Ivan Ilyich and the Servants

Dying is not a peaceful process. Ivan Ilyich’s mind is full of anguish and despair. His most meaningful interactions, during the last few days of his life, are with the servants. His wife sleeps in their bedroom. There is a basic incompatibility in this marriage, and after reading Tolstoy’s short story self thinks there is nothing more awful than being sick when one is surrounded by an indifferent family.

About the wife:

“Everything she did for him she did only for herself, and she said to him that she was doing for herself that which she was in fact doing for herself, as if it was such an incredible thing that he woud have to handle it inversely.”

“His daughter comes in to see him, just before she, her mother, and her fiancĂ©e leave for the theatre. She comes “all dressed up . . . Strong, healthy, obviously in love, and indignant at the illness, suffering, and death that interfered with her happiness.”

Ivan Ilyich is afraid to be alone.

The servant, Pyotr, has left him to get some tea.

“Ivan Ilyich, left alone, moaned not so much from pain, terrible though it was, as from anguish.”

Ivan Ilyich wishes that the process of dying could end sooner. But in the next moment:

“No, no. Anything’s better than death!”

How in the world can self get past the death of Ivan Ilyich?

Stay tuned, dear blog readers. Stay tuned.

 

Your Impossible Voice Making Its First Appearance at AWP

Come say hello to Your Impossible Voice Prose Editor Stephen Beachy and Associate Editor Kate Folk: Table # 1661, between Jaded Ibis Press and the University of Montana’s MFA Program.

They’ll be giving away copies of the journal, fielding questions about future issues, and curating an exquisite corpse.

First ever appearance at the AWP Bookfair.

Congratulations! High Fives!

Stay tuned.

The Bureaucrat Ivan Ilyich Learns He Must Die

Ivan Ilyich was a man who derived the greatest pleasure in life from routine: the routine of work, mostly.

He didn’t know he was dying until his colleagues began to have strange expressions on their faces as they interacted with him. Some of them looked shocked, some of them looked pitying.

One day, he closeted himself in his bathroom, looked at himself in the mirror, and could deny it no longer: he did indeed have the look of a man who was suffering from a grave illness. In fact, he was dying.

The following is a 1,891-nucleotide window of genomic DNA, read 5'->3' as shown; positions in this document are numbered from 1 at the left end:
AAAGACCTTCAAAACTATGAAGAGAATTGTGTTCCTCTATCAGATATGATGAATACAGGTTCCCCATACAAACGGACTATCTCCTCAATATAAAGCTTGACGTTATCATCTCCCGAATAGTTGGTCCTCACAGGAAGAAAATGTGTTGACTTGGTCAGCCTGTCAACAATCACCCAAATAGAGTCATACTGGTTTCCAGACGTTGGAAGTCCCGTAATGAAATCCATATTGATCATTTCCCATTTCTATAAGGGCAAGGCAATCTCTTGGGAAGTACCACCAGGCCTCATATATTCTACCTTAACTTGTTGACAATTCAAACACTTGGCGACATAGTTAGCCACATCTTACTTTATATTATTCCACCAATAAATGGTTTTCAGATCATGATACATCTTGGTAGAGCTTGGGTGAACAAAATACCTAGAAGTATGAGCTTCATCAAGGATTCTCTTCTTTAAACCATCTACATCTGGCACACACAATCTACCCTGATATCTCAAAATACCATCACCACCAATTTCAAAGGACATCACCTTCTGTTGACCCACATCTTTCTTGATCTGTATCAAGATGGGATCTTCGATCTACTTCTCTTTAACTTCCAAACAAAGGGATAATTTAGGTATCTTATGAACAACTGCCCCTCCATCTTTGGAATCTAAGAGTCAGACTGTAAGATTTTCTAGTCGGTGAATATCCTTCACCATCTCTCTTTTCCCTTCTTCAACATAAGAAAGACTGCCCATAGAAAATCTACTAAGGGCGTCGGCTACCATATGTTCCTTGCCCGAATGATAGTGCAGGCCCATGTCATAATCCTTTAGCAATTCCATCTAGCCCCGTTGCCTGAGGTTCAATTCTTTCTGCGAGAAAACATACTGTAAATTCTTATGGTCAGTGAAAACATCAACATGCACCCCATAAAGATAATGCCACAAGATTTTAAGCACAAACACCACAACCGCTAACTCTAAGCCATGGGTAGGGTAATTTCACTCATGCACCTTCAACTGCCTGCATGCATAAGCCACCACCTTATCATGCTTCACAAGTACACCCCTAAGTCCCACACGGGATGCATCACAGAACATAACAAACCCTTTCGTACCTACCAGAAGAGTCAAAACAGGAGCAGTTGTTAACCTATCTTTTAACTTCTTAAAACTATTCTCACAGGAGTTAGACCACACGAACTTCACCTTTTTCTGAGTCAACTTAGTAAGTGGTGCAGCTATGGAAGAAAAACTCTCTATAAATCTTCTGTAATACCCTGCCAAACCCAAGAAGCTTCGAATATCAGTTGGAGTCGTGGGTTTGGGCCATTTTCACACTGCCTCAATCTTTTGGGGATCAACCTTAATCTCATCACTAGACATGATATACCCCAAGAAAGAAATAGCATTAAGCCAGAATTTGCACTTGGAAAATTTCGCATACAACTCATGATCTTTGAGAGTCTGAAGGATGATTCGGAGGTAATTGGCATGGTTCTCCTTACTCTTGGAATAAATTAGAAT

p. 71 of the translation by Richard Pevear and Larissa Volokhonsky (Vintage)

  • Lately Ivan Ilyich had spent most of his time in these attempts to restore the former ways of feeling that had screened him from death. He would say to himself: “I’ll busy myself with work — why, I used to live by it.” And he would go to court, driving away all doubts; he would get into conversation with colleagues and sit down, by old habit absentmindedly, pensively glancing around at the crowd and placing his two emaciated arms on the armrests of the oaken chair, leaning over as usual to a colleague, drawing a brief towards him, exchanging whispers, and then, suddenly raising his eyes and sitting up straight, would pronounce certain words and begin the proceedings. But suddenly in the midst of it the pain in his side, paying no attention to the stage the proceedings, would begin its own gnawing work.

And reading this reminds self all over again about Ying, who died in 2008, less than a year after she was diagnosed with leukemia.

She was worried because one of her maids — the nursemaid of Ying’s newborn daughter, Anita — had a persistent cough. Ying decided to have her tested for tuberculosis. Since her maid was being tested, Ying thought she might as well have herself tested, too. And that’s how they found she had leukemia.

Ying died in Tel Aviv on her 37th birthday. And never ever did self hear a word of complaint from her.

Stay tuned, dear blog readers. Stay tuned.

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